A visiting friend from Boston last week complained bitterly about press coverage after the marathon bombings. Among other things, she wanted to know why so many outlets reported that there had been
Beijing 2004: Health Journalism & HIV/AIDS
In November 2004, the Journalist to Journalist (J2J) Project of the National Press Foundation was invited to participate in two conferences in Beijing, China: (1) the 4th Asia-Pacific Symposium on Press and Scientific and Social Progress (APSP 2004) and (2) the launch of a health journalism center at Tsinghua University: the Tsinghua-Bayer Public Health and HIV/AIDS Media Studies Program.
At the APSP Conference, November 18-20, 2004, many experts were invited to discuss the need for collaboration between the media, technology, and social sectors in Asian-Pacific countries to enhance crisis management in the region. Bob Meyers, the president of the National Press Foundation, moderated the opening ceremony with Zhang Yutai, the vice president of the China Association of Science and Technology. Bob Meyers also gave a presentation on "Finding A Common Language for Journalists and Scientists." International leaders in media, technology and public policy attended the symposium.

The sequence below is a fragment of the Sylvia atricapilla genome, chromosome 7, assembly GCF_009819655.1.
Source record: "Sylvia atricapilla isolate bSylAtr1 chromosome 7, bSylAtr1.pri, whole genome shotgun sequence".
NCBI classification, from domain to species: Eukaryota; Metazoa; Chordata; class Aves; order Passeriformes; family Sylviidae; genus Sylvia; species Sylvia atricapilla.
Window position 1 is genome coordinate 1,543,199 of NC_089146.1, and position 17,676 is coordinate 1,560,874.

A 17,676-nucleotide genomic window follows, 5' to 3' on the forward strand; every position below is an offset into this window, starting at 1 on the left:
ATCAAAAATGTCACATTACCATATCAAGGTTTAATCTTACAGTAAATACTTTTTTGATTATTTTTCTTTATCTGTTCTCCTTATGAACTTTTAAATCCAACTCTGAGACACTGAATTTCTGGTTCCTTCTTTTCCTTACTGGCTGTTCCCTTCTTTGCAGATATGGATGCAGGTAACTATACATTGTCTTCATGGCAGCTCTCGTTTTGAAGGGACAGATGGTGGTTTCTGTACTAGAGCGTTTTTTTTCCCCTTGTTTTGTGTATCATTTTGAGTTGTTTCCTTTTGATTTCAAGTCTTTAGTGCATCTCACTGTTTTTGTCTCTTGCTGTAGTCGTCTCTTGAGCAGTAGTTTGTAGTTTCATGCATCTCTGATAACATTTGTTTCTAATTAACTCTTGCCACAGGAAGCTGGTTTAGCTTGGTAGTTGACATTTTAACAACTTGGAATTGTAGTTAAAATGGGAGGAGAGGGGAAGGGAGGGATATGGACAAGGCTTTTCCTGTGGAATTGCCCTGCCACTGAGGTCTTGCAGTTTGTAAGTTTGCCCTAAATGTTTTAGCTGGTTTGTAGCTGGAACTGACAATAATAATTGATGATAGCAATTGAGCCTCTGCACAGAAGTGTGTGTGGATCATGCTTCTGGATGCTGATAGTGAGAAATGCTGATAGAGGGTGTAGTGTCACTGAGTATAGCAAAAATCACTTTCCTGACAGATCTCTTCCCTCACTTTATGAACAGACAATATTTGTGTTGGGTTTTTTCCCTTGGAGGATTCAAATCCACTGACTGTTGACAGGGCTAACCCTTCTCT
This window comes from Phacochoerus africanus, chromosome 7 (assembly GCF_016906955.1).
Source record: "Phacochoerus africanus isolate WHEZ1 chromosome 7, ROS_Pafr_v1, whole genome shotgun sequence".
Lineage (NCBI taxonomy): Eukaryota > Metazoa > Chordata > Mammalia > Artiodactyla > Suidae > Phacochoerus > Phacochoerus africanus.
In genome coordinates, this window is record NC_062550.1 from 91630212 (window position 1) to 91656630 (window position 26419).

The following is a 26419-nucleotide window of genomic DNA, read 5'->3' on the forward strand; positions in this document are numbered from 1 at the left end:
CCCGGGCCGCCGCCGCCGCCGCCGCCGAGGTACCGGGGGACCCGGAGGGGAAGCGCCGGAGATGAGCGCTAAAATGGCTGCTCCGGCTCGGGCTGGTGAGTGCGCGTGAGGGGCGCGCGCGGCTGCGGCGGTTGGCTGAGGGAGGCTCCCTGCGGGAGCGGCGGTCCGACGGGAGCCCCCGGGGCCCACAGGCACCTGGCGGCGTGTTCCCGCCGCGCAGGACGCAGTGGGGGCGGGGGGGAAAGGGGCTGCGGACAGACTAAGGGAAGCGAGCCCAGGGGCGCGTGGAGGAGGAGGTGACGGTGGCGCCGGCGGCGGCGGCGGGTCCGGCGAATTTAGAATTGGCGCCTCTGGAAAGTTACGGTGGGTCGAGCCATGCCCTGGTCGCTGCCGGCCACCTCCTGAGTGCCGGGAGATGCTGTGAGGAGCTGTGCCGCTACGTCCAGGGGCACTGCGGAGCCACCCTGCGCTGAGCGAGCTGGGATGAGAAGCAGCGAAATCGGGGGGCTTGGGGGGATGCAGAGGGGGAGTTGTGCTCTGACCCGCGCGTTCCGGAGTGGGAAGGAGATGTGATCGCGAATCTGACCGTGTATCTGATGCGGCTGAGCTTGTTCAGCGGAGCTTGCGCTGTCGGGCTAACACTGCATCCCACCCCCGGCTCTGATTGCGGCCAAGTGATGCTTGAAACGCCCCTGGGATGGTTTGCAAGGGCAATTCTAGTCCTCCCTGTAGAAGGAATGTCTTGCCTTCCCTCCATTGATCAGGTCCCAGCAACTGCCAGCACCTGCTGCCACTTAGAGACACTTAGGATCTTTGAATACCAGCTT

The second conference was held in honor of the launch of the Tsinghua University's Tsinghua-Bayer Public Health and HIV/AIDS Media Studies Program, and attended by journalists, journalism students and academicians. Bob Meyers spoke with a PowerPoint presentation about techniques and challenges in reporting on the HIV/AIDS epidemic, and what journalists can do to help stem the tide of infection. Based on his talks with Tsinghua students, Bob Meyers was asked to write the Introduction to a Chinese journalism textbook on HIV/AIDS that was published in 2005.